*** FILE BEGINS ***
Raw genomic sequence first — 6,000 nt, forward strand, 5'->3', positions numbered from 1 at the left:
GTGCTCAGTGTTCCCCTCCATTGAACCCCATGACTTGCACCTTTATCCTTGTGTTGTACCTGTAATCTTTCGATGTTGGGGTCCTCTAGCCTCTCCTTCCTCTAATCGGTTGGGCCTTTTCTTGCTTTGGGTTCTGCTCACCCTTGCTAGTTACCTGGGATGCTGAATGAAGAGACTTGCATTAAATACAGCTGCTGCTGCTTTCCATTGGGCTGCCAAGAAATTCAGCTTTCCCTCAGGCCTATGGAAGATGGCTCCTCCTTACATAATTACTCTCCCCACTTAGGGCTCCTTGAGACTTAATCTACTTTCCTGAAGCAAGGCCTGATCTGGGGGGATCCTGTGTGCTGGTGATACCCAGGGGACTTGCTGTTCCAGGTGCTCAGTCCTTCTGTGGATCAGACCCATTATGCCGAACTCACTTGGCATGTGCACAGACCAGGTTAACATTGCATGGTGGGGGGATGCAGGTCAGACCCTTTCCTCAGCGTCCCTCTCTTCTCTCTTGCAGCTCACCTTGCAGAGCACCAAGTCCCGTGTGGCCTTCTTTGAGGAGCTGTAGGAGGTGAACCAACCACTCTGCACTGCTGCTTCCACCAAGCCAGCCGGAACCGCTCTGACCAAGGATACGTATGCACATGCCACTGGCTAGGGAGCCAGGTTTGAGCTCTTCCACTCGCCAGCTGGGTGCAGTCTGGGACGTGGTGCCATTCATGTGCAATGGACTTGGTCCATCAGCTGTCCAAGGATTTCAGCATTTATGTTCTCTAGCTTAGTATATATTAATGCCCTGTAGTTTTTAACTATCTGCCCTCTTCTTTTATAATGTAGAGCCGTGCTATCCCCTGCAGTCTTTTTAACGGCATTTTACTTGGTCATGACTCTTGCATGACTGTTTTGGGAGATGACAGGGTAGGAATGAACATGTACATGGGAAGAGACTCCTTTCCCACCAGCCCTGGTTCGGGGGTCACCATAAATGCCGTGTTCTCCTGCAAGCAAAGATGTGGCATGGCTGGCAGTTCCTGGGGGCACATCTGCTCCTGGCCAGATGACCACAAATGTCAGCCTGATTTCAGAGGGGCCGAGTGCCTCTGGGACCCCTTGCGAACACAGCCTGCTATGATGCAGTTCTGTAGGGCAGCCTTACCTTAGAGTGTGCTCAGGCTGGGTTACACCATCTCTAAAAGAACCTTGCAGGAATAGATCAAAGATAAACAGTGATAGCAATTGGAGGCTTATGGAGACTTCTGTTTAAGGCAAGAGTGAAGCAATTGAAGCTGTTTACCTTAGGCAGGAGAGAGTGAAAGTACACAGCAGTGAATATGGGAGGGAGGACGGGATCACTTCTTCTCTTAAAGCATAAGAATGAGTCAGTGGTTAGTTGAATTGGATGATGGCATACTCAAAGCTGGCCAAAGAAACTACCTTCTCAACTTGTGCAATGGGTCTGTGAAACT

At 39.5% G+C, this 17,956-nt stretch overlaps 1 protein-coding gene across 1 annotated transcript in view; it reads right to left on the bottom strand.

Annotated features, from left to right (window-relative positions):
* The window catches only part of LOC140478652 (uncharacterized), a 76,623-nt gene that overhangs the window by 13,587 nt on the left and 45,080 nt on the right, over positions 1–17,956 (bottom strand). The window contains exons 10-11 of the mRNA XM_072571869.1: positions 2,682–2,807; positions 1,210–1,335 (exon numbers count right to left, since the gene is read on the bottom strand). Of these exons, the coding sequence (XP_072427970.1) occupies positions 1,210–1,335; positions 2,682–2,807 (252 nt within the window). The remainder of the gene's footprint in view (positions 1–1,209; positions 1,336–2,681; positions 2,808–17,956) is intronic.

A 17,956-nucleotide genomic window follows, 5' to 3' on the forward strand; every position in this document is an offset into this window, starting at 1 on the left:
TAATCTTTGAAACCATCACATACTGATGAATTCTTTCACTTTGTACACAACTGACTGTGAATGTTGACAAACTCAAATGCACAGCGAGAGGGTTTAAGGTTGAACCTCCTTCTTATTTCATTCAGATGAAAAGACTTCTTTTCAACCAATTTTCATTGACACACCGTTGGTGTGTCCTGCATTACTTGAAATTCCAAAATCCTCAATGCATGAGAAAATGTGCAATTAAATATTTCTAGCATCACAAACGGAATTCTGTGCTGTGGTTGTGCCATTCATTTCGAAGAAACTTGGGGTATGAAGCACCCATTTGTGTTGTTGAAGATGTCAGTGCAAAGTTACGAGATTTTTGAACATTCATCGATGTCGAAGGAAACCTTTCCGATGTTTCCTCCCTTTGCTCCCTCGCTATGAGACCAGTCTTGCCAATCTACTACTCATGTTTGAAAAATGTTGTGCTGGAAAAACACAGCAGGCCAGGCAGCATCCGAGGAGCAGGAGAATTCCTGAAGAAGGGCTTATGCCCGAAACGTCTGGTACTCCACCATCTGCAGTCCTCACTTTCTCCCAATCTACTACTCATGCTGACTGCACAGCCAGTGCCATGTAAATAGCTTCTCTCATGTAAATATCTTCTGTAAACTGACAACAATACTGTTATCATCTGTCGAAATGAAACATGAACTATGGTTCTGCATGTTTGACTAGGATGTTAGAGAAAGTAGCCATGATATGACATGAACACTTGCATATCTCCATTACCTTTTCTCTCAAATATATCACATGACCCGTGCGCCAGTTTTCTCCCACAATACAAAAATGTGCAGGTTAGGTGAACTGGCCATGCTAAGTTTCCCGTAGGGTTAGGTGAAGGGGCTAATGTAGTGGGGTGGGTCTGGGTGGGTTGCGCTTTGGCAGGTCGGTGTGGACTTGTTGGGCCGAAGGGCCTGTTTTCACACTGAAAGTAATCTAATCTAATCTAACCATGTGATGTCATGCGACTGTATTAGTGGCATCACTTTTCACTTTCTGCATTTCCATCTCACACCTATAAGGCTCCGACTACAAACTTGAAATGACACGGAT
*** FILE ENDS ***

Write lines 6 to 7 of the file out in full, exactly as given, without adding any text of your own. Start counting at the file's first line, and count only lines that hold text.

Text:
A 17,956-nucleotide genomic window follows, 5' to 3' on the forward strand; every position in this document is an offset into this window, starting at 1 on the left:
TAATCTTTGAAACCATCACATACTGATGAATTCTTTCACTTTGTACACAACTGACTGTGAATGTTGACAAACTCAAATGCACAGCGAGAGGGTTTAAGGTTGAACCTCCTTCTTATTTCATTCAGATGAAAAGACTTCTTTTCAACCAATTTTCATTGACACACCGTTGGTGTGTCCTGCATTACTTGAAATTCCAAAATCCTCAATGCATGAGAAAATGTGCAATTAAATATTTCTAGCATCACAAACGGAATTCTGTGCTGTGGTTGTGCCATTCATTTCGAAGAAACTTGGGGTATGAAGCACCCATTTGTGTTGTTGAAGATGTCAGTGCAAAGTTACGAGATTTTTGAACATTCATCGATGTCGAAGGAAACCTTTCCGATGTTTCCTCCCTTTGCTCCCTCGCTATGAGACCAGTCTTGCCAATCTACTACTCATGTTTGAAAAATGTTGTGCTGGAAAAACACAGCAGGCCAGGCAGCATCCGAGGAGCAGGAGAATTCCTGAAGAAGGGCTTATGCCCGAAACGTCTGGTACTCCACCATCTGCAGTCCTCACTTTCTCCCAATCTACTACTCATGCTGACTGCACAGCCAGTGCCATGTAAATAGCTTCTCTCATGTAAATATCTTCTGTAAACTGACAACAATACTGTTATCATCTGTCGAAATGAAACATGAACTATGGTTCTGCATGTTTGACTAGGATGTTAGAGAAAGTAGCCATGATATGACATGAACACTTGCATATCTCCATTACCTTTTCTCTCAAATATATCACATGACCCGTGCGCCAGTTTTCTCCCACAATACAAAAATGTGCAGGTTAGGTGAACTGGCCATGCTAAGTTTCCCGTAGGGTTAGGTGAAGGGGCTAATGTAGTGGGGTGGGTCTGGGTGGGTTGCGCTTTGGCAGGTCGGTGTGGACTTGTTGGGCCGAAGGGCCTGTTTTCACACTGAAAGTAATCTAATCTAATCTAACCATGTGATGTCATGCGACTGTATTAGTGGCATCACTTTTCACTTTCTGCATTTCCATCTCACACCTATAAGGCTCCGACTACAAACTTGAAATGACACGGAT